Here, criminal gangs can post a project request and connect with anonymous black-hat hackers. These criminal hackers then perform the task, in exchange for a flat fee or share of any extortion money obtained.
The job board allows the AIG gang to offer an incredible range of services. It also simultaneously isolates the parties in the cybercrime. This means they can’t reveal each other’s identities in the event of law enforcement action.
Just like any other legitimate business model, crime-as-a-service always looks for a competitive edge in the quest for profits.
Crime-as-a-Service Phishing & Proxy Offerings
Crime-as-a-service gangs also create specialized infrastructure products to enable attacks.
For example, the bluntly-named “Robin Banks” offers phishing kits. These kits specifically impersonate large banks, such as Citibank, Bank of America, Lloyds Bank, Santander, and Wells Fargo.
Low-skilled attackers can buy these phishing services to distribute malware-builder malware. Then, they turn to command and control (C2) services, such as Dark Utilities, to run the attacks.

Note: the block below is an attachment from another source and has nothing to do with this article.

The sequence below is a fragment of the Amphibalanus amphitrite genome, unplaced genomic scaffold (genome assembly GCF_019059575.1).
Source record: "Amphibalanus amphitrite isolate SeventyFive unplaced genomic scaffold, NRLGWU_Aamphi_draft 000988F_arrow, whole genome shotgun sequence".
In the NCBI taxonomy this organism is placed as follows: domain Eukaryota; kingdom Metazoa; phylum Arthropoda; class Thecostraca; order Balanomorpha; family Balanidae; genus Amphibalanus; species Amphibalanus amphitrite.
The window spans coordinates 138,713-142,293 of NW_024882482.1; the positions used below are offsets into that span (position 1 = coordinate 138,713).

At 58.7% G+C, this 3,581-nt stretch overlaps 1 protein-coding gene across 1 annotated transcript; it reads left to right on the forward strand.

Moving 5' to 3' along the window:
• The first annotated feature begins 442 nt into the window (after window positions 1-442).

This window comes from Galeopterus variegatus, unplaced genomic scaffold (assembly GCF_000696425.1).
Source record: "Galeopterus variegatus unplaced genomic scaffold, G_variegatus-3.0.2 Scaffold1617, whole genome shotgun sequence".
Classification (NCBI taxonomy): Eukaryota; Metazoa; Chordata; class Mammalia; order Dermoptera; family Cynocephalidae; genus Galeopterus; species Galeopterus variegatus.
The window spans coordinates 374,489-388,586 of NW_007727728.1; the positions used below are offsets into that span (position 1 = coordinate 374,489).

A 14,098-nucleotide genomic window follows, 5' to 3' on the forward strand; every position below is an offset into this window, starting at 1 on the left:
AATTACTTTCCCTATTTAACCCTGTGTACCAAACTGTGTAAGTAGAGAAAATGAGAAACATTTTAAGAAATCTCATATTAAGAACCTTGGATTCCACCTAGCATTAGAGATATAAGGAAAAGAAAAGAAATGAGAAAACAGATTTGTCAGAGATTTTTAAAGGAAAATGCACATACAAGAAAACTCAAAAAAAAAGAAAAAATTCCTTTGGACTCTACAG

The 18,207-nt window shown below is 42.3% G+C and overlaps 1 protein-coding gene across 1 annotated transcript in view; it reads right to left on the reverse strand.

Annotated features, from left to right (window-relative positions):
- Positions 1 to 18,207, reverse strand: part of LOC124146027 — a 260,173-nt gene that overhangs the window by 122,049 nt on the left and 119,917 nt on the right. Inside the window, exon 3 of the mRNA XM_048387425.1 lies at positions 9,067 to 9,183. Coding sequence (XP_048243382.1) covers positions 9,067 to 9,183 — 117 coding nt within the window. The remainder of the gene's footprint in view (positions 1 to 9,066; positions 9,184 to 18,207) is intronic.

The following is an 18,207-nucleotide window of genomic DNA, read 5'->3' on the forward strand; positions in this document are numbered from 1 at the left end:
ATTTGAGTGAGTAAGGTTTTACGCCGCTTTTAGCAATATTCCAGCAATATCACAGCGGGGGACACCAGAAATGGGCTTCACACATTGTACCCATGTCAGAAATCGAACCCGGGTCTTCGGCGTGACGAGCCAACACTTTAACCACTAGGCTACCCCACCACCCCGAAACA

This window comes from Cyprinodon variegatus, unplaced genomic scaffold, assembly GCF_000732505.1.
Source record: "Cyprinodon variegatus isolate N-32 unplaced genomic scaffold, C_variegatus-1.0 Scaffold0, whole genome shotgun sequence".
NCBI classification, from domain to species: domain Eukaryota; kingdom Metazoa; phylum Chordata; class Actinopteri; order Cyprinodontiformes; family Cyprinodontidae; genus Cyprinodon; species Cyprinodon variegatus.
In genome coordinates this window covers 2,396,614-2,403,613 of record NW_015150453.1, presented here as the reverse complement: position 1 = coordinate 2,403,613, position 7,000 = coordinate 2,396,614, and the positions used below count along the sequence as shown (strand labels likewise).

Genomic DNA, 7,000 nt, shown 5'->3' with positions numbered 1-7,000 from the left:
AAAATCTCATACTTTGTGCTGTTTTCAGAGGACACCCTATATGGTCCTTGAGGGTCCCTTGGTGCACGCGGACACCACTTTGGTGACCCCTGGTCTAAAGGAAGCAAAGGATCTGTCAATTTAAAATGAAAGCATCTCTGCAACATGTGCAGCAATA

Once underway, attackers use proxy servers to attempt to hide the source of the attacks.
However, the owners of these proxy servers don’t always know about their participation in a crime.
In fact, some threat actors hack into Microsoft SQL servers. There, they convert the devices into online proxy services routed through unsuspecting organizations.
The nature of these proxy services became exposed earlier this year in the breach of the pseudo-legitimate Microleaves proxy service. The breach revealed their network included many servers that affiliates brought into the network using malicious tactics.
For instance, one affiliate bundled malware with software distributions, in order to gain unauthorized access to servers. Then, they later sold access to them for proxy services and botnets.
While unusual for a legitimate service, attackers often use this strategy to create proxy services for criminals.
Meanwhile, other existing proxy services, such as SocksEscort, no longer take on new customers, because their existing infrastructure of unsuspecting victims can’t handle more bandwidth.